Note that the versions depicted in the screenshots don’t matter as the process remains the same.
The steps are as follows:
Step 1 – Launch Player and select Create a New Virtual Machine.
Step 2 – Select the Installer disc image file (iso) option and click on Browse. Select the ESXi ISO image previously downloaded and press Next.
Step 3 – Type a name for the VM and specify the location (folder) where you want it created.
Step 4 – Specify the size of the VM’s hard disk (VMDK). If you’re planning on hosting VMs on the nested ESXi hosts, you’ll need much more capacity than the 10GB shown above. Alternatively, you can add a second hard disk to the VM at a later stage. The VMDK can consist of a single file or multiple ones (sparse). Click Next to continue.
Step 5 – Click on Customize Hardware, select Memory and assign 4GB to the ESXi VM (8GB is recommended if you can). This is the minimum amount of RAM required by ESXi but you can always lower it after installing if you’re short on RAM. This, however, is something I don’t recommend doing. You must also enable the Virtualize Intel VT-x … option from the Processors settings section. Press Finish to save the changes.
Step 6 – The ESXi installer will run automatically after the VM is powered up.
Before moving on, I must stress that the procedure outlined below is not precisely how one should deploy vCSA to a production environment. Regardless, it works just as fine for our purposes.
Note that the versions depicted in the screenshots don’t matter as the process remains the same.
Unsupported trick: You can reduce the memory of the vCenter appliance VM once it is deployed and configured. It will be a bit slower but it will free up some RAM to squeeze an extra ESXi.
Step 1 – Mount the vCenter Server ISO file as a drive in Windows. Alternatively, you can unzip it to a folder.
Step 2 – Select the Open a Virtual Machine option in Player.
Step 3 – Navigate to the /vcsa folder (2) and click on the OVA file (3) as shown. If the OVA file is not listed, change (1) to All supported files.
Step 4 – Accept the default VM name (1) and location settings (2) or change them as required. Click on Import once done.
Step 5 – Click the Accept button on the EULA screen.
Step 6 – Wait for the import process to complete. When it’s done, click on Play virtual machine to power up the VM.
Step 7 – Once the VM powers up, the appliance will install automatically.
Step 8a – Do not interrupt the process at any time. Be patient and wait for it to complete. Once it does:
- Press F2 to change the root password. Use the arrow keys to move from one field to the next.
- Configure the host’s network settings. I opted for DHCP IPv4 settings (default) and disabled IPv6.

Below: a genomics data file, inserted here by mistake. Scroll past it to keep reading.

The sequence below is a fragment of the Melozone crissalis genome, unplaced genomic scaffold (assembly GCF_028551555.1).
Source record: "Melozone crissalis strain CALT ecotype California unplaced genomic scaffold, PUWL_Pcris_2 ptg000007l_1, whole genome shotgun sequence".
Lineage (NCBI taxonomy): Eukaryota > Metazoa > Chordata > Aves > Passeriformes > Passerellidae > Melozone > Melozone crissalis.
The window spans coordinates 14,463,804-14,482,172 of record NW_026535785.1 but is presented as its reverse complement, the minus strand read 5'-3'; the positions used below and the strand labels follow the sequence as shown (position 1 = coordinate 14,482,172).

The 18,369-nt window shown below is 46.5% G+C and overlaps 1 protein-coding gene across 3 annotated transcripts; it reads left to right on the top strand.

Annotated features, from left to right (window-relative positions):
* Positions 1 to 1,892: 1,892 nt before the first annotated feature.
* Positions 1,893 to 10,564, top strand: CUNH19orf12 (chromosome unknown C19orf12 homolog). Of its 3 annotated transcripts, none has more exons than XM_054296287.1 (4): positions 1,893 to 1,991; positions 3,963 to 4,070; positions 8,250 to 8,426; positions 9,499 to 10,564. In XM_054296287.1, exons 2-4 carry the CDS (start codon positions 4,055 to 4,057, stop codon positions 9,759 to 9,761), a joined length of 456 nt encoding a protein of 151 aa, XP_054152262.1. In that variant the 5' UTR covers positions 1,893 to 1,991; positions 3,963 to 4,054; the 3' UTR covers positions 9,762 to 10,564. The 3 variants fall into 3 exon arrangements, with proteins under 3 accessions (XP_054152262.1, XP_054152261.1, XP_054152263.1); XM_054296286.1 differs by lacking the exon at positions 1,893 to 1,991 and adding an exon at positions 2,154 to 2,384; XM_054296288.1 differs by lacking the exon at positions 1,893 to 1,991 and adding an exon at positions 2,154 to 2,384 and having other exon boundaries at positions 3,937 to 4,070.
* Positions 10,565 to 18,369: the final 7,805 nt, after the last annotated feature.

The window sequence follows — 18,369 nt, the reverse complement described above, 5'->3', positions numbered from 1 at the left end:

- Press Y to restart the management network. The appliance will reboot after a short while.
Step 8b – Just set a password for root and stop there. The appliance can be configured in the next step anyway (try this method if the installer ends up stuck).
Step 9 – After the appliance is back online, point a browser to https://<appliance IP>:5480. This will enable you to complete Stage 2 of the installation process. Click on Set up vCenter Server Appliance as shown next.
Step 10 – This next video takes you through the vCSA configuration process (second stage).
0Step 11 – Finally, we can create a data center in vCenter allowing us to add the ESXi host to it. One last video shows you how to do this.
I tried to steer clear of going into any depth just to keep the post reader-friendly. The links below should fill all the missing blanks and if you still have questions, feel free to drop me a comment in the box below. The UI and versions may differ from what you will see depending on the version you use.
To properly protect your VMware environment, use Altaro VM Backup to securely backup and replicate your virtual machines. We work hard perpetually to give our customers confidence in their VMware backup strategy.
To keep up to date with the latest VMware best practices, become a member of the VMware DOJO now (it’s free).
We’ve learned that a decently equipped home PC or laptop will suffice to run a nested vSphere environment. On my i5 / 20GB RAM home PC, I managed to squeeze in vCenter Server Appliance (vCSA) and one ESXi host which I can push to two if I’m ok with slow response times. The sweet spot in terms of RAM is 32GB which allows you to add a second ESXi host and play around with features such as HA and vMotion. By the way, have a look at the Complete List of VMware Articles on this blog. I’m pretty sure you’ll find something to test on your newly set up VMware home lab.
Granted, performance is what it is and you won’t be able to run much in terms of guest VMs. Regardless, you should be able to test most of the features including advanced ones. In addition, the 60-day evaluation period gives you ample time to test things out. VMware Workstation Player is free to use at home but you might want to try out Workstation Pro which gives you advanced features like snapshots.
As you gain experience, you might want to redo or scale up your VMware home lab. Have a look at places like eBay. There, you might grab a server or two along with a VMware home lab storage array to further your knowledge. There are plenty of bargains to be found if you have the patience and time to shop around.
Not a DOJO Member yet?
Join thousands of other IT pros and receive a weekly roundup email with the latest content & updates!